Tuesday, August 11, 2009

Class Traitor?

Little hussy with no sense of family identity or loyalty to “her people”

This is probably one of the worst things you could imply about a person in the American South. A recent, inconsequential Facebook exchange, involving a reflection on my middle-class upbringing, provoked a most unexpected, vituperative and, thankfully, private--or else all my Facebook “friends” would be having a good laugh at me now--email. The offended family member wondered how I could consider an upbringing that included trips to Europe “before adulthood!” “exclusive” private schools and membership “from both sides of my family!” in “the most exclusive country club in Atlanta” middle class?

My entire life I considered myself a member of the middle class. Was this a false delusion? Was I, in fact, a class-traitor--a phony and a hypocrite who wouldn’t recognize the American middle class if it were two feet from my nose?

Why middle class? To begin with, in the US, you can’t be upper class without money. Whatever financial resources my antecedents possessed, had mostly disappeared by the time my cousins and I came around. It’s not that the money was completely gone—it helped pay for my sister’s and my private schools, summer camps, or trips to Disneyworld or cruises with our grandparents. However, money had ceased to be a comforting presence you could count on, with an air of nonchalance--described by “The Preppy Handbook,” as “the golden retriever snoozing by the fireplace: nice to have around, but not exactly something you make a big deal about.”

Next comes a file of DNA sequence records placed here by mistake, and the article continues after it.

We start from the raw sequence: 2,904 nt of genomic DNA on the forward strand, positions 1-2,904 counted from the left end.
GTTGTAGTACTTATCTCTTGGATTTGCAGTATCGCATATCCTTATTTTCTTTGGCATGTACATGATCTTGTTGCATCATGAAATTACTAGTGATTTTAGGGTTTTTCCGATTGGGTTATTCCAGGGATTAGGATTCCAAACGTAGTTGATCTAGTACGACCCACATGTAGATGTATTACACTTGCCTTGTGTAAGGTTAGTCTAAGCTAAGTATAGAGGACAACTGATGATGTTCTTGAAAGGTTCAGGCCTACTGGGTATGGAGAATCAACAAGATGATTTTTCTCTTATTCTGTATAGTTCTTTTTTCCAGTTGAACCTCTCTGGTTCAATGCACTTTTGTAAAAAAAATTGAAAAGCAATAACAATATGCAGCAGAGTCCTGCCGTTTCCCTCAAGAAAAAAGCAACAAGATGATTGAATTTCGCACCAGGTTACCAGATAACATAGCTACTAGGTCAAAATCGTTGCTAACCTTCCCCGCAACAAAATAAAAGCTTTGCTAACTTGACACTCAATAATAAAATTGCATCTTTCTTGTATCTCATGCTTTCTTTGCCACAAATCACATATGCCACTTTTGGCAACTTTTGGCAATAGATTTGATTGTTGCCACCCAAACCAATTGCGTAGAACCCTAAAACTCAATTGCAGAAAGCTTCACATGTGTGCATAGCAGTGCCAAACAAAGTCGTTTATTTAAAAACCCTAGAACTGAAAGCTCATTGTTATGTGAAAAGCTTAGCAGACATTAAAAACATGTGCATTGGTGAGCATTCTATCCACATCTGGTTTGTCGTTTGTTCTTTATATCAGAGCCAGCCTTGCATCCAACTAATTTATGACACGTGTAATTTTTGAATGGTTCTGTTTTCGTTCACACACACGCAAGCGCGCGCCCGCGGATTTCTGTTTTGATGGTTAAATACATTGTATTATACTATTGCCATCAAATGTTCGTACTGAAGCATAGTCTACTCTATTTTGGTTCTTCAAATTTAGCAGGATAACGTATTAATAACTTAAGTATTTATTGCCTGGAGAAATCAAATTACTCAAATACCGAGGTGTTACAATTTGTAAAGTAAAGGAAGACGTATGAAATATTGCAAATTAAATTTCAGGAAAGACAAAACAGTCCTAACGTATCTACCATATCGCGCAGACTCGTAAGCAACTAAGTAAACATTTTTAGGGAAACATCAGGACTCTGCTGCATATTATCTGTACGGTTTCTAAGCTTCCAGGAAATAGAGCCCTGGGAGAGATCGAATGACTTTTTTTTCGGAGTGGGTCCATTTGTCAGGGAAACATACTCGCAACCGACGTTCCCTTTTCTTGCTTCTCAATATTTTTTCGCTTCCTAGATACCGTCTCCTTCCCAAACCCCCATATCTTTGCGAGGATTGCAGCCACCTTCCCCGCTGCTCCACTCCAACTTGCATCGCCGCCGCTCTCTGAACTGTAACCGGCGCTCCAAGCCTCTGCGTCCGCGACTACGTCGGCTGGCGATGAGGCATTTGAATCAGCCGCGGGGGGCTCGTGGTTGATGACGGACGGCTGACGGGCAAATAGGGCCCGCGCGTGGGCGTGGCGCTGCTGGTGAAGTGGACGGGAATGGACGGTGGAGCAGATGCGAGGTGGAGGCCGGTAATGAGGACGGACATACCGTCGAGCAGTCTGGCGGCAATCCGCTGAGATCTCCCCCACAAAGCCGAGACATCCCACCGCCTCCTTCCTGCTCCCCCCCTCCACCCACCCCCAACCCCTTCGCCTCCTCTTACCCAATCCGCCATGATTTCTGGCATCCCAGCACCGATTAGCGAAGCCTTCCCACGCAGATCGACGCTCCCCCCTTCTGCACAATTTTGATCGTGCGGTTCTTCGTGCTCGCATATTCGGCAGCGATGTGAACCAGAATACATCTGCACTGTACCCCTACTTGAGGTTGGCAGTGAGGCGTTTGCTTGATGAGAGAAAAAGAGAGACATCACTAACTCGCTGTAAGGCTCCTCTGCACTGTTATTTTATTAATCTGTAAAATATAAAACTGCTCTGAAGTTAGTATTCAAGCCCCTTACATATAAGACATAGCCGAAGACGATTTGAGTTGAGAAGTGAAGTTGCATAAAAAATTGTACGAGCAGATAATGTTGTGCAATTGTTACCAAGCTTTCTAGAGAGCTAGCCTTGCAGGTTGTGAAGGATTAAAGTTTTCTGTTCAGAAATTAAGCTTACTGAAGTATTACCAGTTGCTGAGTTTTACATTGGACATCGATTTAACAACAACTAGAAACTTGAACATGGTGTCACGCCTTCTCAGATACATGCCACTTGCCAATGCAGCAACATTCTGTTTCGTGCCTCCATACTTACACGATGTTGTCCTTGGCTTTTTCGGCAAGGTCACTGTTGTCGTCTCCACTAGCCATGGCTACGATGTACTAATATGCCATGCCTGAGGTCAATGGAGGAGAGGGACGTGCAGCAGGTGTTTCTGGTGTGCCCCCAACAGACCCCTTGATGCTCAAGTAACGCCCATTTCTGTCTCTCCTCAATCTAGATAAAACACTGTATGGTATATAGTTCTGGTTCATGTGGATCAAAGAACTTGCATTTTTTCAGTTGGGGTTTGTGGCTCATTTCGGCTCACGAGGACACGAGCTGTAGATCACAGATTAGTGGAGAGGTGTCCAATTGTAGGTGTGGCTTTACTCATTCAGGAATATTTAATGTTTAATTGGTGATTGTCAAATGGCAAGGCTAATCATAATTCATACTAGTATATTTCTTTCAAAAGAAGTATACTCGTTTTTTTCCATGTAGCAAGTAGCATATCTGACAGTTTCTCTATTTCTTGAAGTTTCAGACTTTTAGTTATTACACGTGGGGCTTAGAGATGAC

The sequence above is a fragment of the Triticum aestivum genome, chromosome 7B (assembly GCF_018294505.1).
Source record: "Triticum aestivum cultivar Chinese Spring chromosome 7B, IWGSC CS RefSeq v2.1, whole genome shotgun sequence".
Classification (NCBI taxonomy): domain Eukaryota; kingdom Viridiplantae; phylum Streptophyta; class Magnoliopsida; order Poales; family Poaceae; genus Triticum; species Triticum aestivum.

Ironically, the family’s most recognizable “middle class” trait, reinforced by its increasing distance from the flush days, was the need to demonstrate that we occupied a better plane of existence than the ordinary mass of humanity (whom we greatly feared sinking back into). This tendency manifested itself in little observations such as: so and so is “as common as pig’s tracks,” “country people don’t eat lamb,” “fine bone china,” “leaded crystal,” “cradle-born Episcopalian,” “the Junior League,” “debutante,” “all the men in our family are SAEs”, “only tacky people (whose marriage we haven’t been invited to) get married during Lent,” etc.

On the contrary, my limited experience reading about, and interacting with the Personages of this World (or, more frequently, their children)—where my presence was as remarked upon, to borrow a phrase from Neal Stephenson, as “a mouse turd in the pepper”--is that the upper class does not need to point out to you that they occupy a better plane of existence. This fact is blindingly obvious.

"Wait ‘till I get my money right"

Love the refrain from "Can't tell me 'nuthin" by Kanye West. The origin of my improved circumstances, in the plumbing of the Internet, is obscure enough not to attract much attention outside the middleware ghetto. In fact, the one moment of maximum public awareness was when a Personage—I’ll call him Genghis Khan—did take sufficient notice of my husband and our company to upgrade us from “mouse turd in the pepper,” to “mouse,” and, consequently--attempt to squash us. Surviving that and fading back to obscurity has been a good thing.